Making Tin Can Toys

by Edward Thatcher 1919


Riveting

Rim Figure 36 Riveting is one of the most useful operations connected with metal working of all kinds, and it is very frequently used in tin working where it is not advisable to join the metal with solder; or rivet; may be employed in connection with a soldered joint to strengthen it and to prevent the joined pieces from melting off, such as the lugs or handle holders on a pail used for cooking, etc. Riveting is a very simple operation. The rivets are usually made with a flat or rounded head attached to a short cylindrical shaft or shank. A hole punched through each piece of metal to be joined. The pieces of metal are placed together so that holes are in line and a rivet shank slipped through these holes. The head of the rivet is then rest a flat iron or steel anvil and the headless end is hammered over until it forms into a second head thus holds the two pieces of metal tightly together. The pail offers a very simple problem in riveting and it is very easy to make a substantial pail from a tin can.

Making a Pail

Riveting Figure 37 and 38

Select a large, clean, round can of the pail. A one-gallon fruit or vegetable can makes up into a very useful pail. Use a can opener to cut away the remaining tin of the lid but take care not to mar the rim of the can. Rolled rim cans make the best pails. When the lid is cut away a jagged edge usually remains near the rim and this must be trimmed away and the remaining tin hammered down close to the rim. If more than 1/4 inch of the tin of the can lid remains next to the rim of the can it should be trimmed away with the metal shears until a strip of tin remains next to the rim about 1/4 inch wide.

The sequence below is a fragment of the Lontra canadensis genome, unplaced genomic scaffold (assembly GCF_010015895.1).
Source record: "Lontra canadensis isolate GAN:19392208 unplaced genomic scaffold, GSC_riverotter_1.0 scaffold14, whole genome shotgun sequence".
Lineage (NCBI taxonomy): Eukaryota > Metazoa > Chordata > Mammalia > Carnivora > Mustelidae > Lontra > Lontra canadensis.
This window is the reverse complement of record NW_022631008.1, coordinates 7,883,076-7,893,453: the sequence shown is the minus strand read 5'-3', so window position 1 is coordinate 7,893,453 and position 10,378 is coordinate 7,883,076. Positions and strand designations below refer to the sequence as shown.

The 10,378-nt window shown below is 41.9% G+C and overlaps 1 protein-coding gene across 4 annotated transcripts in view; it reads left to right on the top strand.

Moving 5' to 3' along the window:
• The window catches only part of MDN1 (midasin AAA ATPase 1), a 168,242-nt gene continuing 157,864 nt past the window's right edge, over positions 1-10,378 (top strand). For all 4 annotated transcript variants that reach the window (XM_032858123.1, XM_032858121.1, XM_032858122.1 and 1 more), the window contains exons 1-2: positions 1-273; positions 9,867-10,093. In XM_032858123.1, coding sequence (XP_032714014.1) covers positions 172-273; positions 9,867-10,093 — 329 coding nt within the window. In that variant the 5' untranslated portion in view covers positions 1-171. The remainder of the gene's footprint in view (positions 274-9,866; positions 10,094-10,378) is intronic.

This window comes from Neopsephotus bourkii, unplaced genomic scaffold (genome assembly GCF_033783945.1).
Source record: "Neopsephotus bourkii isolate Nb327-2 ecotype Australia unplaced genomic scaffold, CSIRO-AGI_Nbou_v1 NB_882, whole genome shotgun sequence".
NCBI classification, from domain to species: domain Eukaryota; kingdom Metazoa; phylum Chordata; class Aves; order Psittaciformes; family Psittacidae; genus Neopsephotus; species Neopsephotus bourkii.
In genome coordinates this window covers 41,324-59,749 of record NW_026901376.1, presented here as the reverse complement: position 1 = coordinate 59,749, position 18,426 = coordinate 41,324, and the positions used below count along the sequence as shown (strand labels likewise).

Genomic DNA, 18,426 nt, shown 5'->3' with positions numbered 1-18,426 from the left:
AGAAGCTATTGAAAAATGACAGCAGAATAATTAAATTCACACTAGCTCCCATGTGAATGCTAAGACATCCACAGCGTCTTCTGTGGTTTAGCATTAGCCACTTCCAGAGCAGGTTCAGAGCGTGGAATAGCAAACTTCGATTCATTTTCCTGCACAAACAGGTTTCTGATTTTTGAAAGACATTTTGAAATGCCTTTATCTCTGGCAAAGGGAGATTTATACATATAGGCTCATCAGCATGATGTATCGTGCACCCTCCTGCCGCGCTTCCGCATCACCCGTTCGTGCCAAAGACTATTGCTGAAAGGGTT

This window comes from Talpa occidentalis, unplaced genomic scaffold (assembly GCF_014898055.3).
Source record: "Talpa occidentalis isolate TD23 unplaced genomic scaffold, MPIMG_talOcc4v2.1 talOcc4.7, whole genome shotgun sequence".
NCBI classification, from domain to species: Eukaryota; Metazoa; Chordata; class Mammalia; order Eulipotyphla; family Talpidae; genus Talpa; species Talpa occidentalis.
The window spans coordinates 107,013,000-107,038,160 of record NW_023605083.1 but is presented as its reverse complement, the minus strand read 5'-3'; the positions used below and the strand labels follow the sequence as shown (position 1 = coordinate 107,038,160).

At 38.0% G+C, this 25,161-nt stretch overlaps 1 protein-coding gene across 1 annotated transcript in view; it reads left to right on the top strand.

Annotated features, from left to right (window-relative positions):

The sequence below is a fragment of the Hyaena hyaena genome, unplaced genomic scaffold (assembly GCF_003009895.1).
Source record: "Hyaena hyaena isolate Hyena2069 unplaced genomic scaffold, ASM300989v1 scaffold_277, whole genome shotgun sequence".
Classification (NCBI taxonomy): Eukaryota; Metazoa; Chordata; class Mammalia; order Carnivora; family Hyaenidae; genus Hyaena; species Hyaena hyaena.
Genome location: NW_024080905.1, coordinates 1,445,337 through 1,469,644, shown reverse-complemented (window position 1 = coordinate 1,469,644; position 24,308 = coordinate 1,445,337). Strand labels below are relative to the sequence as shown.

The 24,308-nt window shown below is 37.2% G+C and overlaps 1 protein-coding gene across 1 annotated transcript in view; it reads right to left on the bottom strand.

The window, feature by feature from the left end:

Riveting Figure 39 adn 40

Cutting Away Surplus Tin at the Rim – (A pair of curved metal shears are very useful for making circular cuts of this nature if you have them, but the surplus tin may be trimmed away with the straight shears if small cuts are taken with them.) Cut into the tin next to the rim with the shears¬ - the cut should be made at right angles to the rim and extend in to the rim. Now take a pair of strong flat-nosed pliers and grasp the tin firmly with them the right of the cut and with a quick downward motion of the pliers jaws start to break away the tin to the rim as shown in Fig. 36. The tin will break away at the angle of the lid and the rim and should peel away easily with a series of quick downward movements of the pliers jaws-a fresh grip should be taken for each downward movement of the pliers jaws and the ends of the pliers jaws should be pushed up against the rim each time that they are moved into a new position.

When the tin is trimmed away place the rim of the can on the end of the maple block and use the rounded end of the forming mallet to hammer the tin down tight to the rim, see Fig. 37. The pail is then ready for the lugs or handle-holding pieces at the sides. These are to be soldered and riveted in place.

Forming the Lugs for the Handle

Cut two pieces of tin, each 1 1/2 by 3 1/2 inches, fold over 1/4 inch on each of the long sides of these two pieces, then double over each piece with the folds outside, as shown in Fig. 38. Snip off the corners, then place the lugs on the maple block and punch three holes in about the position shown. See that the holes are slightly larger than the shanks of the rivets to be used, but do not get the holes very much larger than the rivets.